Yelm is growing, and so is the number of calls for emergency responders.
That’s why Southeast Thurston Fire Authority officials say they will likely be placing a bond before voters to pay for substantial remodeling of Lake Lawrence Station 22 and Rainier Station 24.
If passed, the bond would fund the department’s first new facilities in nearly 25 years.
During a regular business meeting earlier this year, the Southeast Thurston Board of Fire Commissioners said they planned on pursuing a bond measure in 2020 to pay for the Lake Lawrence remodel.
Now that they’ve started the grant writing for Rainier, it’s becoming more likely that the department could go out for a bond to repair the two stations with minimal impact to taxpayers, thanks to an allocation of existing impact fees and grant funding.
A bond measure would likely go on the November 2020 ballot. A draft would first need to be approved by fire commissioners.
”We haven't had new facilities or any additional staff stations in my time frame here. It’ll be nice to have Lake Lawrence staffed because it will decrease response times and also improve their insurance rating for that area out there,” Fire Chief Mark King said.
An exact number has not yet been determined, King said.
While the Rainier station is staffed, the Lake Lawrence station has been abandoned for more than a decade.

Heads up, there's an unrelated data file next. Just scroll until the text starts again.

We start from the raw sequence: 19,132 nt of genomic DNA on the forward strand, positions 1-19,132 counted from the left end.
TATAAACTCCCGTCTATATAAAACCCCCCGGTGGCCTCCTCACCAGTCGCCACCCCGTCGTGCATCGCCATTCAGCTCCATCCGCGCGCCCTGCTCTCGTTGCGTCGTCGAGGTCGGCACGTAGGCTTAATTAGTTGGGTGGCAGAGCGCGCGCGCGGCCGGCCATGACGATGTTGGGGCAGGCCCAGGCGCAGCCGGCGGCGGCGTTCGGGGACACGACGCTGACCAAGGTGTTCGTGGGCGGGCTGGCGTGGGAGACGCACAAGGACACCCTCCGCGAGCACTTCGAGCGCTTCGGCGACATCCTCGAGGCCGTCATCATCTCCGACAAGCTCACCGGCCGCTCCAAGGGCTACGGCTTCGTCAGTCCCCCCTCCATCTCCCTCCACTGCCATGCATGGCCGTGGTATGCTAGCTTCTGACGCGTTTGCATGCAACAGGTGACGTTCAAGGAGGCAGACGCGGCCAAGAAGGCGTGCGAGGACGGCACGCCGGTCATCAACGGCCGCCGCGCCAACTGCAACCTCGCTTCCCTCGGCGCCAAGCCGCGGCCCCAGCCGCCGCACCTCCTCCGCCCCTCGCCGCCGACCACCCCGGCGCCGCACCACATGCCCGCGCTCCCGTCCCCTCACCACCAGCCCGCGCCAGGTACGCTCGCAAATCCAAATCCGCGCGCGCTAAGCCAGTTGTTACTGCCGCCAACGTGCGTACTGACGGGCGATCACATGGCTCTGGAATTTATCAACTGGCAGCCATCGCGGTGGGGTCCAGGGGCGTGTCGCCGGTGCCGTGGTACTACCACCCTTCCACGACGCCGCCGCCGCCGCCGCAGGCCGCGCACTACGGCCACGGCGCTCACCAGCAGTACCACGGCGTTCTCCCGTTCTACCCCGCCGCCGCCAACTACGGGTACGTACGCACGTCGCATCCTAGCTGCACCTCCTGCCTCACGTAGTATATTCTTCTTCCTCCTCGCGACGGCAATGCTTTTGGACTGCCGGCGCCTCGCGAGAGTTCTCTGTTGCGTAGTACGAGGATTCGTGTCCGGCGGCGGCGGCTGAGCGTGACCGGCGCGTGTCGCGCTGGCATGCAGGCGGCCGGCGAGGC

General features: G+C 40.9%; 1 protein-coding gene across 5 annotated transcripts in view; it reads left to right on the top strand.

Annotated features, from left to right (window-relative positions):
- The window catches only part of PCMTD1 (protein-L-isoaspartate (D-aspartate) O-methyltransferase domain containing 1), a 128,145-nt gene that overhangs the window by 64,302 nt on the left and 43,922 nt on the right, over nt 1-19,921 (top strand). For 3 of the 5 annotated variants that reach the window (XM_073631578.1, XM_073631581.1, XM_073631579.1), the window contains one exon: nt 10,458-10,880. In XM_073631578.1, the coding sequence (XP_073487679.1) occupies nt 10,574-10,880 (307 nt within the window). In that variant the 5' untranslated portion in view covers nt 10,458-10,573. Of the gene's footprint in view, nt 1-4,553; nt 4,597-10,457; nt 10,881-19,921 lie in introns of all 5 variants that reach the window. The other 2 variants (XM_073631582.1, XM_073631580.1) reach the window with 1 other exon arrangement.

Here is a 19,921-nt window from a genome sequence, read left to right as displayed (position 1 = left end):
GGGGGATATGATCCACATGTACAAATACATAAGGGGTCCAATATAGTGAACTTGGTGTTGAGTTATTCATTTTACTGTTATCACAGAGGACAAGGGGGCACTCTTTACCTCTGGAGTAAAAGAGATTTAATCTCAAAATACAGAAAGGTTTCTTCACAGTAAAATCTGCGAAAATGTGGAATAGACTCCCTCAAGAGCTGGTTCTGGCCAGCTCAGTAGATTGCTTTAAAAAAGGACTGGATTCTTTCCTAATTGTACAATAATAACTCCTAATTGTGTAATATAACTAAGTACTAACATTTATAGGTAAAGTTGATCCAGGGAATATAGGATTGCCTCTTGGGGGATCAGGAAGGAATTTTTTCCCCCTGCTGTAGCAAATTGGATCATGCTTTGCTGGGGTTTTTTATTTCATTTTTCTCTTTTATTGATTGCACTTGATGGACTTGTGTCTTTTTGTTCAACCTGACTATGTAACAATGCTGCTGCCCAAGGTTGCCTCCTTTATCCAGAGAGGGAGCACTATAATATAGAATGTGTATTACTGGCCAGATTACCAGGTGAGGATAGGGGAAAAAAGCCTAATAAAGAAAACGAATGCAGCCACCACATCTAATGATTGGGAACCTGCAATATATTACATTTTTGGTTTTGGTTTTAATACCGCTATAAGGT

The Rainier station facilities are not currently set up for living conditions, and firefighters stay in a detached three-bedroom manufactured home on the property.
King said there currently is no room to grow at the station and that because firefighters are staying in a detached unit, call times are often impacted. The Rainier station is also the department’s second-busiest station and responds to roughly 70 calls a month, according to 2018 data.
The department as a whole is also up by about 200 calls this year, King said.
”The idea is remedy that by not tearing down the station, but adding on to it. Like the Station 22 project,” he said.
The department also plans on operating an additional ambulance out of the Rainier station, which would help them transport to hospitals in Olympia, King said, thanks to an increase in calls. Southeast Thurston currently operates one transport engine stationwide.
Southeast Thurston is currently in the design phase for both projects, King said. Initial designs for the Lake Lawrence station were finished up earlier this year, and the department is currently working with Coates Design Architects on the layout process of the Rainier Station.
So far, the department has roughly $310,000 committed to the Lake Lawrence station remodel, which includes a small amount in impact fee revenue, King said.
The 2020 timeframe gives the department time to look at response time improvement, communicate to the public and to get a better sense of what everything will cost.